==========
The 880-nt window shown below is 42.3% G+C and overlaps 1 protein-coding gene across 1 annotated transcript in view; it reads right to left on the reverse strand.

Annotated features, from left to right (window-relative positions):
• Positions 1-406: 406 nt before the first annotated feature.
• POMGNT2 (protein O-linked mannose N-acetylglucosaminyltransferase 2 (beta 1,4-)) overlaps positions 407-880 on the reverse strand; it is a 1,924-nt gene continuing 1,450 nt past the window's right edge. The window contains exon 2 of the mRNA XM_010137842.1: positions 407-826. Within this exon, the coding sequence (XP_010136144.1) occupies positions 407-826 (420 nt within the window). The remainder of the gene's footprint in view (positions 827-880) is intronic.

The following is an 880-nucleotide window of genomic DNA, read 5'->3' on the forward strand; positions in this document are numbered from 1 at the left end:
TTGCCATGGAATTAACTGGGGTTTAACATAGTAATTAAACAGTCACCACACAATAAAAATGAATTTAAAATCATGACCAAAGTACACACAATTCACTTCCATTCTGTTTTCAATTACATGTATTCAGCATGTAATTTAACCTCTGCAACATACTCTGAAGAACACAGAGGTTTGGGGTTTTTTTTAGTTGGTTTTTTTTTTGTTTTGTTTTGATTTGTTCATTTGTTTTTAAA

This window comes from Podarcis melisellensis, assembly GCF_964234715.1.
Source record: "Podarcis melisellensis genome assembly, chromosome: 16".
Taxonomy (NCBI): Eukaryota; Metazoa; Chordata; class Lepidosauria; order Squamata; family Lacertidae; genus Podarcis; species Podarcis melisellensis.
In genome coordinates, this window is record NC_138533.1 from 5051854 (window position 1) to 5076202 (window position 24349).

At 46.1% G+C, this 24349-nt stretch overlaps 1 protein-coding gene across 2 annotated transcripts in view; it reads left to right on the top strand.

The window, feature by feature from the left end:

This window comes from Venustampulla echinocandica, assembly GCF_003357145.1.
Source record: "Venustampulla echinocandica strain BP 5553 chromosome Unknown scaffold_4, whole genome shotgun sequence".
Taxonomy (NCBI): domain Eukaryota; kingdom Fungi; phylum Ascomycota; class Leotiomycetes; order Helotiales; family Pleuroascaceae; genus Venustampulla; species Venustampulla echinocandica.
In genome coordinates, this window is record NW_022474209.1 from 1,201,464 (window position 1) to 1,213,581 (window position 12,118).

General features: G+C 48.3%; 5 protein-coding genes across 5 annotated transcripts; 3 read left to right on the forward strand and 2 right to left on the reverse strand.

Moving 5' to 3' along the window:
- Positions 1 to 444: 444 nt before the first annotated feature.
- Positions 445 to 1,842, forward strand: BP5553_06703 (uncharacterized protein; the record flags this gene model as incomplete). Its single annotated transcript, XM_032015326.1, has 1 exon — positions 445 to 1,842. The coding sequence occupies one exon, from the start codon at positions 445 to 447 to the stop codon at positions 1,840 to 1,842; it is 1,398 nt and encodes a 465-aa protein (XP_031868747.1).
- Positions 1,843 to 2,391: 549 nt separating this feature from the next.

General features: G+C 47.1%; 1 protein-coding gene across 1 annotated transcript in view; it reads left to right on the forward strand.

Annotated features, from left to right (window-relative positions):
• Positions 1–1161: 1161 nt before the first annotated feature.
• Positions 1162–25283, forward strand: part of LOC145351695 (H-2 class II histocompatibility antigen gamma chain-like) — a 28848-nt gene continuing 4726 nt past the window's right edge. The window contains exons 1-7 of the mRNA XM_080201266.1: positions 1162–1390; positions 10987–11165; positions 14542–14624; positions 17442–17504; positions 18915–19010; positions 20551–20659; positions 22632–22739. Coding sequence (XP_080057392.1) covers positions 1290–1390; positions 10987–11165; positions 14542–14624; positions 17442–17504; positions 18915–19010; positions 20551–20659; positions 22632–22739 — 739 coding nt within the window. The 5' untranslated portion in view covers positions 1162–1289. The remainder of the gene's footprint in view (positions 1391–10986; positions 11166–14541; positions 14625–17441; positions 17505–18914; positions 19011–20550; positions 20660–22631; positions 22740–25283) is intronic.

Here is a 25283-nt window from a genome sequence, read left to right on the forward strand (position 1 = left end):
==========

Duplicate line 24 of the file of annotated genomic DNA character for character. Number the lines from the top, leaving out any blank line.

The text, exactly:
• Positions 1–1161: 1161 nt before the first annotated feature.